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Toronto through the lens of Grey van der Meer

Toronto is a hub of photography. In addition to being one of the most photographed cities in the world, some of the best professional and amateur photographers out there can be found roaming our streets with camera in hand. To keep tabs on all this local talent, every Saturday we feature the work of a Toronto-based photographer in our series "Toronto through the lens of."

This week I chatted with Grey van der Meer.

What is your day job?

I work in the financial sector downtown, which was more or less my goal in university. It's not a creative field, but I enjoy it. It helps that I've had some pretty great views of the city over the years, so by the end of the day I'm usually itching to get out there and take photos.

I live downtown without a car, so I get around by walking or cycling everywhere, which, for me, is the best way to explore the city.

How long have you been taking photographs and what made you pick up the camera in the first place?

It's been about three years, so I'm still new at this. I'm an architecture and urbanism geek, and that's where my interest lies. But what really encouraged me to take the plunge into DSLR photography were some of Toronto's great photobloggers.

I did some research and ended up buying an entry-level Canon DSLR; some variant of what my favourite bloggers were using at the time. I also picked up a 10-22mm wide-angle lens and a Thrifty Fifty not too long after that. I learned how to use the camera and Lightroom for post processing through online tutorials. Almost immediately after figuring out the camera, I joined Flickr, which was a great way to get photos seen and collect feedback from more talented photographers. That's still pretty much where I am now.

What is it about the urban environment that captivates you?

The appeal for me is the sheer variety that can be found here. Aristocratic uniformity of the built form can be sterile and boring, but shabby, vibrant streetscapes are always interesting. Toronto has heaps of both. We have eclectic streetscapes, soul-crushing sprawl, lush parks and ravines, bleak industrial landscape, decay and renewal, a constantly evolving skyline, and a Jane Jacobs style of spontaneity.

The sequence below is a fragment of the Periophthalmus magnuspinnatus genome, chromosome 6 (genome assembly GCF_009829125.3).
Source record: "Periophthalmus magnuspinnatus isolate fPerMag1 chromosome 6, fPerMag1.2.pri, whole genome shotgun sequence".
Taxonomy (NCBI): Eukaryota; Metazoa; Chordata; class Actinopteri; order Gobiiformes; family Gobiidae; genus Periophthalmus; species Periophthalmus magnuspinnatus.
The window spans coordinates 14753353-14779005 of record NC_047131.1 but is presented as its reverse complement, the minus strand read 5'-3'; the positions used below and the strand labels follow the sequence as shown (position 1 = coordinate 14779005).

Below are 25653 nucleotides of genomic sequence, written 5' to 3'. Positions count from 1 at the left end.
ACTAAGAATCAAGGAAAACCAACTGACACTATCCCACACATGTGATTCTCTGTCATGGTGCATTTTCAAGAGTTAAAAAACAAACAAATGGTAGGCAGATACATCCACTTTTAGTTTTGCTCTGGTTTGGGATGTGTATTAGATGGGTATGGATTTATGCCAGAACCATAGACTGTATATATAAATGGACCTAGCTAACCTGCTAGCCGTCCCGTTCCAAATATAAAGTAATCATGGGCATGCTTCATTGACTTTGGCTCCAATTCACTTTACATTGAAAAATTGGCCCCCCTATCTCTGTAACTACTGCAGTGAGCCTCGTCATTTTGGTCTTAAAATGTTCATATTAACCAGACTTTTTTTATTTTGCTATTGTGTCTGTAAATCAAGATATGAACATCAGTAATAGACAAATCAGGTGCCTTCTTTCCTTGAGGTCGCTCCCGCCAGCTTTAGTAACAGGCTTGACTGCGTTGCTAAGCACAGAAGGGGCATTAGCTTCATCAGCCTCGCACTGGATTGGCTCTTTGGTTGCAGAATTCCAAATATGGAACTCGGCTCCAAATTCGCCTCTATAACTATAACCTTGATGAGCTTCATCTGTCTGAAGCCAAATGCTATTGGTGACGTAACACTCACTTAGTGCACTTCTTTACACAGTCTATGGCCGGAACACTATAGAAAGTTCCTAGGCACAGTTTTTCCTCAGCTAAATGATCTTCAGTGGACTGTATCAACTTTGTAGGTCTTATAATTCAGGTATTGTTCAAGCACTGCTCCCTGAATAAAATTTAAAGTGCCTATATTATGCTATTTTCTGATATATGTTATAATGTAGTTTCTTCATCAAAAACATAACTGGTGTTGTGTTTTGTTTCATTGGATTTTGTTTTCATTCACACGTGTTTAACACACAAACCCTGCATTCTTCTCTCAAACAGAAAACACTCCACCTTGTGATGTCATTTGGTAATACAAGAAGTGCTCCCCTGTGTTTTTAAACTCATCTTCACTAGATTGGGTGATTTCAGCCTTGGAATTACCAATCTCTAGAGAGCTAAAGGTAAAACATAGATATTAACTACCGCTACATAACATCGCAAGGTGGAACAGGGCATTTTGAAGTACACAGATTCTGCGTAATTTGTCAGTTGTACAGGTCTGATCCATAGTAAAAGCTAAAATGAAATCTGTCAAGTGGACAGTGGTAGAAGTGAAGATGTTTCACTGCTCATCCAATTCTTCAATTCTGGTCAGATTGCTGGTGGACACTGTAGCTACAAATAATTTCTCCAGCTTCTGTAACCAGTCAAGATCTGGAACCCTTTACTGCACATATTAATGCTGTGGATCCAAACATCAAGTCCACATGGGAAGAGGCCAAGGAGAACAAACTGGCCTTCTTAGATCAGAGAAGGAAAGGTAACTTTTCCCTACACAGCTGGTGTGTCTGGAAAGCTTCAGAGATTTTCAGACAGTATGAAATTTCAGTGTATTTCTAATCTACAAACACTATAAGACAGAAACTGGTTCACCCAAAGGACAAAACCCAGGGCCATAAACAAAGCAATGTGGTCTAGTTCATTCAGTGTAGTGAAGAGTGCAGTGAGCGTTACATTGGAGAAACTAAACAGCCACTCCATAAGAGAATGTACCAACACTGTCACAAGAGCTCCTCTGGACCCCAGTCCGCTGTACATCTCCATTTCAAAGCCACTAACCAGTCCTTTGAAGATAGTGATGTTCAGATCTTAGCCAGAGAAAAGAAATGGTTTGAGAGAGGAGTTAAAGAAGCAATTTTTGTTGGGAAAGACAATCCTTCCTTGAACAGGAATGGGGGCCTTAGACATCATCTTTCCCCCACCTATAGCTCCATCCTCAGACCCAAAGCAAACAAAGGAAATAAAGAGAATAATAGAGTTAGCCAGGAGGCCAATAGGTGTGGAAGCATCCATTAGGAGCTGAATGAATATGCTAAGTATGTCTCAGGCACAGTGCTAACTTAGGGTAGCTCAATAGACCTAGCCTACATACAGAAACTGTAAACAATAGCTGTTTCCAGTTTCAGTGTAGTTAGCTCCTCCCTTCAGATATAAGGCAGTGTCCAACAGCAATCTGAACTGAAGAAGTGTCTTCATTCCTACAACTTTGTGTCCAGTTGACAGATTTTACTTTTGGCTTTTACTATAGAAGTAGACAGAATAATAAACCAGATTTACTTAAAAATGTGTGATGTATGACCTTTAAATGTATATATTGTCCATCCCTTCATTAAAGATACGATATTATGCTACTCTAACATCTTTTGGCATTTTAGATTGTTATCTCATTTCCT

Cityscapes fascinate me, and I really get a kick out of architectural details, negative space, and street scenes.

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Cities like New York and Paris are world-renown for their photographic traditions, what do you think makes Toronto a unique city to photograph?

In terms of what I photograph, there probably isn't a lot that Toronto has that cities like New York or Paris don't, but Toronto is ours, and I like to show it off. We share some important traits with other great cities: much of Toronto is walkable, we have thriving cultural institutions, and people don't vacate to the suburbs after work. I think the fact that Toronto ranks among the top photographed cities in the world (thanks to mostly home-grown photographers) is an indication that the city is gaining a confident metropolitan attitude. These days I tend to gravitate toward cinematic street scenes. Toronto must be a location scout's dream. We have a huge variety of scenery and four distinct seasons to photograph it all.

In a gear obsessed world, how are you able to get such great results with your iPhone? And how has it changed the way you take photographs?

I bought an iPhone 3GS in 2009, around the same time the App Store was being flooded with apps for the camera. It honestly wasn't something I took seriously. As the apps steadily improved, and with the social power of Flickr, came iPhoneography; a community of mutually-supportive iPhone photographers who emerged from a polluted sea of random snapshots and over processed pet photos. Anyone familiar iPhoneography at this stage has probably come across Sion Fullana and Anton Kawasaki, who are two highly regarded street photographers in New York City. I was blown away by their ability to create amazing images with such limited hardware.

I developed some pretty complex processing techniques to get my photos to look the way I wanted them. This involved using up to a dozen different apps to process a single photo. Obsessive, maybe, but necessary. For instance, a filter app could have maybe one or two good filters and a bunch of terrible ones. Another app would have an awful cropping tool, but great histogram tools, and so on.

I was using the iPhone camera exclusively and barely picked up my DSLR for about a year. I was free to focus purely on composition, totally unencumbered by manual settings and unwieldy bags and equipment, which I consider a valuable learning experience. It was first hand experience in idea that the best camera is the one you have with you. Despite its technical limitations, the iPhone turns out to be a great stealth tool for street photography. There are many situations where carrying around a big DSLR will affect the scene. Subjects will behave differently in the obvious presence of a camera.

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